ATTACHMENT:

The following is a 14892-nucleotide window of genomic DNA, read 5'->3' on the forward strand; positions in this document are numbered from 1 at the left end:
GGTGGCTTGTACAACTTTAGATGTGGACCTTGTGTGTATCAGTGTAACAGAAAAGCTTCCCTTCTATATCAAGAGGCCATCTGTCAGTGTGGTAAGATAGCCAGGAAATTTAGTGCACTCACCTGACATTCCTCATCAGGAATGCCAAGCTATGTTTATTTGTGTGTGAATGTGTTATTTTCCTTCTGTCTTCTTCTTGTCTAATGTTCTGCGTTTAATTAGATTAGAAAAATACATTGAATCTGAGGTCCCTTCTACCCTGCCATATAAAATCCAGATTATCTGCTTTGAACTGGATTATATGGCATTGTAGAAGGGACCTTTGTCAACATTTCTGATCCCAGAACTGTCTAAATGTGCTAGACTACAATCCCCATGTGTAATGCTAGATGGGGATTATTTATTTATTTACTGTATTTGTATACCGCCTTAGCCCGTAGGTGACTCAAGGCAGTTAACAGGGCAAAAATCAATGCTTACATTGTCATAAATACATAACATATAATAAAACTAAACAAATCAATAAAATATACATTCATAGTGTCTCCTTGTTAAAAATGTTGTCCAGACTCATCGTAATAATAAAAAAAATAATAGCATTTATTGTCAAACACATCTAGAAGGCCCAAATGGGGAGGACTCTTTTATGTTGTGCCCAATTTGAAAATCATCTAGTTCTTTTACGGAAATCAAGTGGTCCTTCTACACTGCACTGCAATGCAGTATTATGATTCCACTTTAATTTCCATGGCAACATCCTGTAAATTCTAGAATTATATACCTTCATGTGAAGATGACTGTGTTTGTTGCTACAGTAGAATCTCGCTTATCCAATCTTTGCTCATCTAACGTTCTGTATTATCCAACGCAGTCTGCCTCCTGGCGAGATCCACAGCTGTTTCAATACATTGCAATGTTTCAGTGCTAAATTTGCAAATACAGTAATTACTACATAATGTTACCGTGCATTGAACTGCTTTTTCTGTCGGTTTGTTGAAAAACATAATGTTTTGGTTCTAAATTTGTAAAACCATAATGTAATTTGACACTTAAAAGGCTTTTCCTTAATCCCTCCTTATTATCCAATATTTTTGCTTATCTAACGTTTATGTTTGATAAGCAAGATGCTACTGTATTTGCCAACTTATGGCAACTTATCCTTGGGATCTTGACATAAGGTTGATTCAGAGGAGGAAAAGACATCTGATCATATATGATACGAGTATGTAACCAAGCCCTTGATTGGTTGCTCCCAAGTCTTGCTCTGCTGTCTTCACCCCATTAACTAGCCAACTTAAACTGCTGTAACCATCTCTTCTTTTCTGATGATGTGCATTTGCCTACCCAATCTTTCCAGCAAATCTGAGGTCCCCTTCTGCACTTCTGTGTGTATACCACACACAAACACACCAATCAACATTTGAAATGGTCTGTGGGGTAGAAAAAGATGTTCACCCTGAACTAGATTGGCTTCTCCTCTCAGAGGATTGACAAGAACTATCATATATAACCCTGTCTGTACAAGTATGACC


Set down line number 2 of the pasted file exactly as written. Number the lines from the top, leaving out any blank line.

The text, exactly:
GGTGGCTTGTACAACTTTAGATGTGGACCTTGTGTGTATCAGTGTAACAGAAAAGCTTCCCTTCTATATCAAGAGGCCATCTGTCAGTGTGGTAAGATAGCCAGGAAATTTAGTGCACTCACCTGACATTCCTCATCAGGAATGCCAAGCTATGTTTATTTGTGTGTGAATGTGTTATTTTCCTTCTGTCTTCTTCTTGTCTAATGTTCTGCGTTTAATTAGATTAGAAAAATACATTGAATCTGAGGTCCCTTCTACCCTGCCATATAAAATCCAGATTATCTGCTTTGAACTGGATTATATGGCATTGTAGAAGGGACCTTTGTCAACATTTCTGATCCCAGAACTGTCTAAATGTGCTAGACTACAATCCCCATGTGTAATGCTAGATGGGGATTATTTATTTATTTACTGTATTTGTATACCGCCTTAGCCCGTAGGTGACTCAAGGCAGTTAACAGGGCAAAAATCAATGCTTACATTGTCATAAATACATAACATATAATAAAACTAAACAAATCAATAAAATATACATTCATAGTGTCTCCTTGTTAAAAATGTTGTCCAGACTCATCGTAATAATAAAAAAAATAATAGCATTTATTGTCAAACACATCTAGAAGGCCCAAATGGGGAGGACTCTTTTATGTTGTGCCCAATTTGAAAATCATCTAGTTCTTTTACGGAAATCAAGTGGTCCTTCTACACTGCACTGCAATGCAGTATTATGATTCCACTTTAATTTCCATGGCAACATCCTGTAAATTCTAGAATTATATACCTTCATGTGAAGATGACTGTGTTTGTTGCTACAGTAGAATCTCGCTTATCCAATCTTTGCTCATCTAACGTTCTGTATTATCCAACGCAGTCTGCCTCCTGGCGAGATCCACAGCTGTTTCAATACATTGCAATGTTTCAGTGCTAAATTTGCAAATACAGTAATTACTACATAATGTTACCGTGCATTGAACTGCTTTTTCTGTCGGTTTGTTGAAAAACATAATGTTTTGGTTCTAAATTTGTAAAACCATAATGTAATTTGACACTTAAAAGGCTTTTCCTTAATCCCTCCTTATTATCCAATATTTTTGCTTATCTAACGTTTATGTTTGATAAGCAAGATGCTACTGTATTTGCCAACTTATGGCAACTTATCCTTGGGATCTTGACATAAGGTTGATTCAGAGGAGGAAAAGACATCTGATCATATATGATACGAGTATGTAACCAAGCCCTTGATTGGTTGCTCCCAAGTCTTGCTCTGCTGTCTTCACCCCATTAACTAGCCAACTTAAACTGCTGTAACCATCTCTTCTTTTCTGATGATGTGCATTTGCCTACCCAATCTTTCCAGCAAATCTGAGGTCCCCTTCTGCACTTCTGTGTGTATACCACACACAAACACACCAATCAACATTTGAAATGGTCTGTGGGGTAGAAAAAGATGTTCACCCTGAACTAGATTGGCTTCTCCTCTCAGAGGATTGACAAGAACTATCATATATAACCCTGTCTGTACAAGTATGACC